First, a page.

Ukraine, June 8 : Yulia, a 20-year-old call girl, is awaiting Euro 2012 with a mix of excitement and dread. She's upped her fare in the hope of earning enough to go to college next year, but “every girl is afraid,” she admits. “Anything can happen.”
Ukraine has a booming prostitution industry—and the already high number of women scouting the streets, bars and hotels of the country's four host cities for clients is expected to spike even further this month as hundreds of thousands of football fans converge on the country.
Experts are warning about the high risk of contracting sexually transmitted diseases: Some 1.1 percent of the adult population and nearly one out of 10 prostitutes are infected with HIV, the virus that causes AIDS, according to the United Nations AIDS agency.
“They will be playing Ukrainian roulette,” said Kostiantyn Pertsovskyi, spokesman for the International HIV/AIDS Alliance in Ukraine, which will be handing out nearly 1 million condoms to fans and prostitutes during the tournament. “If a fan is not using a condom, he has a very good chance of getting infected.”
La Strada, a Ukrainian women's rights group, is particularly concerned about an increase of underage prostitution, with scores of orphaned or destitute teenagers lured—and often forced—to service clients.
Yulia, who declined to give her last name for fear of being prosecuted, has been studying basic English words, communicating with prospective clients online and assembling a new wardrobe of flashy dresses and high-heeled shoes. She's also been learning what she calls “European manners.”
She plans to raise her hourly rate of 600 hryvna ($75; ¤60) to 900 hryvna ($115; ¤90) and hopes to save enough money to go to college next year to study music and fulfill her life dream of becoming a singer.
Yulia came to Kiev to escape poverty in her provincial hometown in southern Ukraine where both of her parents are unemployed. With no college education, few skills, no jobs around and a family to support, she became a prostitute at 18.
She now earns about 10,000 hryvna ($1,250; ¤1,000) per month—averaging about 2-3 clients a day—at hotels, apartments and in cars. For many that's an enviable income compared with the national monthly average of 3,000 hryvna ($375; ¤300). But the money has a price.
“Physically, morally, psychologically it's very hard. Each client needs a special approach, you need to please everyone,” Yulia said as she came to a support center on the outskirts of Kiev to get tested for sexually transmitted diseases, load up on free condoms and take a class in art therapy.
“It's not easy, there is always fear. Every girl is afraid because she doesn't know what she is about to see, what will happen to her, what to expect. Anything can happen.” Once, she recalled, she came to a Kiev flat, expecting one client, but instead found two who violently raped her.
“I couldn't get out of the apartment, I couldn't convince them, so I just closed my eyes and that was it.”
In Ukraine, underage sexual workers are rarely treated as victims of child molestation or forced labor, but instead are often punished and harassed for engaging in prostitution. Providing sexual services constitutes a misdemeanor here punishable by fines of about $20, but in practice prostitutes have to buy police protection with money and sex. Soliciting sexual workers is legal.
“In our country, children providing sexual services are not regarded as victims but as culprits,” said Mariana Yevsyukova, a legal expert with La Strada, adding that no measures have been taken to protect such teenagers ahead of the football tournament. “My heart is very angry over this. Our government did not react to this in time.”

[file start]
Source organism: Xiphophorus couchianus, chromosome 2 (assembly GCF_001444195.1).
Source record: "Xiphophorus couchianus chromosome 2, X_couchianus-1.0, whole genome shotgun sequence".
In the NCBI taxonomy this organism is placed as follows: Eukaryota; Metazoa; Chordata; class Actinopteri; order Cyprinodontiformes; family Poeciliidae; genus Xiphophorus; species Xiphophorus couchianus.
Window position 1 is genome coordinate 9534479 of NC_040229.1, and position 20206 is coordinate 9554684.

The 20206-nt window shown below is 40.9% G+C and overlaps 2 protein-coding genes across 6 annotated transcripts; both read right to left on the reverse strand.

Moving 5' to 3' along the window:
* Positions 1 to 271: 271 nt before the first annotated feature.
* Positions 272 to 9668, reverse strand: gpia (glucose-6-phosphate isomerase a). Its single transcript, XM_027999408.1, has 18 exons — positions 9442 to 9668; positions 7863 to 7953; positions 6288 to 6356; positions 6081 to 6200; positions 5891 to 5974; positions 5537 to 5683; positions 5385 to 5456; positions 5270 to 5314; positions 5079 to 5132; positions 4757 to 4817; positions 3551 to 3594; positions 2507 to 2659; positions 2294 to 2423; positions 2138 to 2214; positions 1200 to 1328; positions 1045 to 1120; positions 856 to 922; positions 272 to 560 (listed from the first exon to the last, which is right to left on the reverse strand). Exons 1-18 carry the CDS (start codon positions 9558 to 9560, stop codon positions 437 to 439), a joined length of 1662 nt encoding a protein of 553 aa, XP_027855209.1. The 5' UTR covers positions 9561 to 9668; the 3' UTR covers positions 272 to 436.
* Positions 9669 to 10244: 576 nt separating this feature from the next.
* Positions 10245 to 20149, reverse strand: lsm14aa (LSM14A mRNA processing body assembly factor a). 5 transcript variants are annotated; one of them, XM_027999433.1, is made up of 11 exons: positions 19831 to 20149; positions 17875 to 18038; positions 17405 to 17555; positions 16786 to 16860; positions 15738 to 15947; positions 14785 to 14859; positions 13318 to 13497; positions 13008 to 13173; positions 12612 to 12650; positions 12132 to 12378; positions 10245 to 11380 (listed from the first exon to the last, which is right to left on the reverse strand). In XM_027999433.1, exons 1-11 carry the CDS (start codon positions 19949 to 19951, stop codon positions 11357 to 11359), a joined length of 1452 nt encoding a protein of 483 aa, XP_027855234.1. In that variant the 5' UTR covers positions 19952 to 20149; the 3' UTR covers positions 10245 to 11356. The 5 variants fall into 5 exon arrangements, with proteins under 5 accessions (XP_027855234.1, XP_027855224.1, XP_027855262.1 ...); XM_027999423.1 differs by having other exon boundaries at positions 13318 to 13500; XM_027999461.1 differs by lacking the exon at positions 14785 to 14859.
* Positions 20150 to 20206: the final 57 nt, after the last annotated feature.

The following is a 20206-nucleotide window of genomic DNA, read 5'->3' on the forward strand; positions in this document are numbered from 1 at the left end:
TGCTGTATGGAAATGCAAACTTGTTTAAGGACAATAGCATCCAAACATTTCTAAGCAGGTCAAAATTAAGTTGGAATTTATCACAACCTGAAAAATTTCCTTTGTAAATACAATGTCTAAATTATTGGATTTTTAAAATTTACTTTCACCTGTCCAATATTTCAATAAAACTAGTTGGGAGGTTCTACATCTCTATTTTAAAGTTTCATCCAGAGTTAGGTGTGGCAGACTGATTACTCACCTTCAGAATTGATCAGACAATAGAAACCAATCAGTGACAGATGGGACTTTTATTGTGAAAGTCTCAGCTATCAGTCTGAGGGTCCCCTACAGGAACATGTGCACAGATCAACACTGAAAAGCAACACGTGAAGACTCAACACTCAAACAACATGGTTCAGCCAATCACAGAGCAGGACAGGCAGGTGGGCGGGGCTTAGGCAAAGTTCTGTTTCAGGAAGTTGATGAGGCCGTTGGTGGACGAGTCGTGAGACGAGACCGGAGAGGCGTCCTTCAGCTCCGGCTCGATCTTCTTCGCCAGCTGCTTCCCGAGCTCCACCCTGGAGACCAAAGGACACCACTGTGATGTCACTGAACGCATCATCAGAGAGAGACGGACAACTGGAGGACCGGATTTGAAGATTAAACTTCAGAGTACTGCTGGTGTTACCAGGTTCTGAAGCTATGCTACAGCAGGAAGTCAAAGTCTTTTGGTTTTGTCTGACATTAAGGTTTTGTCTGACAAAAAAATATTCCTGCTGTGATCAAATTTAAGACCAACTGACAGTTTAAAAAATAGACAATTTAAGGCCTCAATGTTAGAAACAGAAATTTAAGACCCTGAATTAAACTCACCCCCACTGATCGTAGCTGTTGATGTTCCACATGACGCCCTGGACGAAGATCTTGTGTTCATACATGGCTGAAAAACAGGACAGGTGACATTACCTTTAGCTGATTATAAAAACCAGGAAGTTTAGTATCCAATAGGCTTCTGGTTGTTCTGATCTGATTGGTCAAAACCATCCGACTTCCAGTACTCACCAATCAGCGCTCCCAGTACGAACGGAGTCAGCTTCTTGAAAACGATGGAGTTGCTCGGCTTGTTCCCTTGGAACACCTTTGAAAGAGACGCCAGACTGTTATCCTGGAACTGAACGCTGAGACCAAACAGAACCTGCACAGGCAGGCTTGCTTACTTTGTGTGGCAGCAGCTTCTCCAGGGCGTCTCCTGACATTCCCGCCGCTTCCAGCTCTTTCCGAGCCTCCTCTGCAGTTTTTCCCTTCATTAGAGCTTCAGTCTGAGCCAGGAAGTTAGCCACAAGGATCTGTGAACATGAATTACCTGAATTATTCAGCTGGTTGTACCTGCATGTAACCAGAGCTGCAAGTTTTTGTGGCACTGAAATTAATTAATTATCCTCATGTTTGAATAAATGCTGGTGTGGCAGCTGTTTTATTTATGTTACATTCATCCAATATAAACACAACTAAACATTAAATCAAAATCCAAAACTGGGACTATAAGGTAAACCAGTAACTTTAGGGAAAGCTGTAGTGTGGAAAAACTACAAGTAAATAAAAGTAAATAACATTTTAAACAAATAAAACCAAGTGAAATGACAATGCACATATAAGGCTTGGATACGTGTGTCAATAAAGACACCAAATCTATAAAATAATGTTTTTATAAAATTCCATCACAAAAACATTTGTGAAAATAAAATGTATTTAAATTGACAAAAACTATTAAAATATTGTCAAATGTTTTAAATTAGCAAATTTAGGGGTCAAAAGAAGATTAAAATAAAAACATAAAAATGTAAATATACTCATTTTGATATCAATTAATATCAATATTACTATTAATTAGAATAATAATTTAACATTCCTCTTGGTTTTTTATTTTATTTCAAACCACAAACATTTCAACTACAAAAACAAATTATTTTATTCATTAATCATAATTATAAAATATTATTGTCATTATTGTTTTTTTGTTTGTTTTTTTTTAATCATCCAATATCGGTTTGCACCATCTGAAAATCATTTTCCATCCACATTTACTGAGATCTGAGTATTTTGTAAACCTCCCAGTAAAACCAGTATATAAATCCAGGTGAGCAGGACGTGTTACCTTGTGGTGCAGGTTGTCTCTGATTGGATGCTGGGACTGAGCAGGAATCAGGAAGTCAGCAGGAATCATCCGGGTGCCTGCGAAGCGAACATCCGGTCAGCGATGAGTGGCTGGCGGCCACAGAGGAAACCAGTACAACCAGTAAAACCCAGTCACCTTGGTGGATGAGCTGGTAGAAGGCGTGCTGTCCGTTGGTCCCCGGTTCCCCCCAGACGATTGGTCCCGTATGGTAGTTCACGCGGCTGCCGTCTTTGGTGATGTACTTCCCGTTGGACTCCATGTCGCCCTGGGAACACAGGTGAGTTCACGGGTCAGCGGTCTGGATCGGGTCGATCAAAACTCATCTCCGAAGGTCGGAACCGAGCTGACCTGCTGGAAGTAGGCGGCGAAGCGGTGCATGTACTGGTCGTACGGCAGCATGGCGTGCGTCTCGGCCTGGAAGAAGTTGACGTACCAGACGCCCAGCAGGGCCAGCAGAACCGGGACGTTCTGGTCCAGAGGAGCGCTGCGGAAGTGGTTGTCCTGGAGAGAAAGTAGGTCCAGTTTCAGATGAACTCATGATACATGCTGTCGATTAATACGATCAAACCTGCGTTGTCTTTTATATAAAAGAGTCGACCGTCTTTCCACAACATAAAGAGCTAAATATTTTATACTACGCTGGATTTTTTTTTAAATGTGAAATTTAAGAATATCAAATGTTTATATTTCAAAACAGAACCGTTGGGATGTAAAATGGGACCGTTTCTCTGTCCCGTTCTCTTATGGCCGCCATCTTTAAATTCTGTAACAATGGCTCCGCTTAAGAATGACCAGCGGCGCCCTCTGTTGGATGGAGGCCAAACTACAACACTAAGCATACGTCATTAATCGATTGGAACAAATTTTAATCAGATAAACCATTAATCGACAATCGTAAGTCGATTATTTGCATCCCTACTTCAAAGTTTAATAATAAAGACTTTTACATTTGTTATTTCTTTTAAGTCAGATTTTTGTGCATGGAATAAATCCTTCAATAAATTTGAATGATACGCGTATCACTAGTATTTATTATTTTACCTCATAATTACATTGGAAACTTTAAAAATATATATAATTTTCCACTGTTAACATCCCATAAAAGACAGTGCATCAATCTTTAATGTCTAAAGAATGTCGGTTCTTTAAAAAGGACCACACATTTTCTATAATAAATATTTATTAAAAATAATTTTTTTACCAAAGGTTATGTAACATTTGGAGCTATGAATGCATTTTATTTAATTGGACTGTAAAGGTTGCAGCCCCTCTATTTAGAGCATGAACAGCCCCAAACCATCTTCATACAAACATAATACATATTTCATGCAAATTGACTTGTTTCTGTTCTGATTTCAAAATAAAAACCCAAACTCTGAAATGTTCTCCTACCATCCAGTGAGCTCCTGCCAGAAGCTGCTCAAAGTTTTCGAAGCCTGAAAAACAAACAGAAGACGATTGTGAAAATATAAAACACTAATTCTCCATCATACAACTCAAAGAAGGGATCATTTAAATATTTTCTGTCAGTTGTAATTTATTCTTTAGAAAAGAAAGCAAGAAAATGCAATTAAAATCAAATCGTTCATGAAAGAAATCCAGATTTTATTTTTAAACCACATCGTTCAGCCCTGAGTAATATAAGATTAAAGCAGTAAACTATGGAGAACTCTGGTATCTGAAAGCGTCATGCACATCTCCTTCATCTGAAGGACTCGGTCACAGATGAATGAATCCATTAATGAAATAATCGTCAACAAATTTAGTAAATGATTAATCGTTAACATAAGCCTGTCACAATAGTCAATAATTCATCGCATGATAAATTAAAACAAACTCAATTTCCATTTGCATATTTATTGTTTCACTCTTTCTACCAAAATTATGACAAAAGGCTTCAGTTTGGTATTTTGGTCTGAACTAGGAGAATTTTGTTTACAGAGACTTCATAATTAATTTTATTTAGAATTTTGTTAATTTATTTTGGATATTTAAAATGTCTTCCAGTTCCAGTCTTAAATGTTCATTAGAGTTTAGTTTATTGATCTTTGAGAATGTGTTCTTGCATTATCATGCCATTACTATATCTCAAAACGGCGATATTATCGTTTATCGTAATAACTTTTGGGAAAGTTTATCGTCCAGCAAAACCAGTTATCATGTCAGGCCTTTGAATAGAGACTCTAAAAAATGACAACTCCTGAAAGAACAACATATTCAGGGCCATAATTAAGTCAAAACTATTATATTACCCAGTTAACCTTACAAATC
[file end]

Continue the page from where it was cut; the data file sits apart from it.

Officials are playing down the threat, saying fans will be too busy enjoying soccer games to look for adventure on the streets.
Euro 2008 co-hosts Austria and Switzerland “also expected sex tourism, but fans didn't have time for this: it was either football or beer,” said Oleh Matveitsov, an Interior Ministry official charged with security measures during the Euros. While some measures have been taken to get the call girls off the streets, experts say many of those women will simply go online to look for clients.
The country's leaders have done little to alter the image of Ukraine as a top destination for sex tourists and men shopping for mail-order brides. President Viktor Yanukovych last year invited foreign investors to Ukraine to see blooming chestnut trees and observe “how women begin to take their clothes off when it gets warm in Ukrainian cities.”
Femen, Ukraine's controversial women's rights movement which stages topless protests, has vowed to disrupt the championship with rallies, pranks and disturbances to protest the prostitution spike.
“Today Ukraine has turned into a huge brothel, Europe's center for sex tourism, and Ukrainian women will suffer from that, Ukrainian women will become sex slaves during Euro 2012,” said Inna Shevchenko, a top activist with the group.
Critics say Femen is itself fueling the perception of Ukrainian women as sex objects. The group protests against prostitution with half-naked activists posing in front of television cameras in erotic poses.
Yulia Tsarevska, whose advocacy group provides moral, educational and medical support to Yulia and other call girls in Kiev and around the country, says the girls have been translating their ads into English in recent weeks.
“They are waiting, they are getting ready, they are going to beauty parlors, they are raising their prices,” she said.
Yulia admits to harboring faint hopes that one of her clients may fall in love with her and take her away from Ukraine, as happened to Julia Roberts' heroine in “Pretty Woman,” a movie she loves.
“It would be great to live in other countries, but I don't think that people would come and would choose a wife here in Ukraine among call girls,” she says. “Although everything can happen.”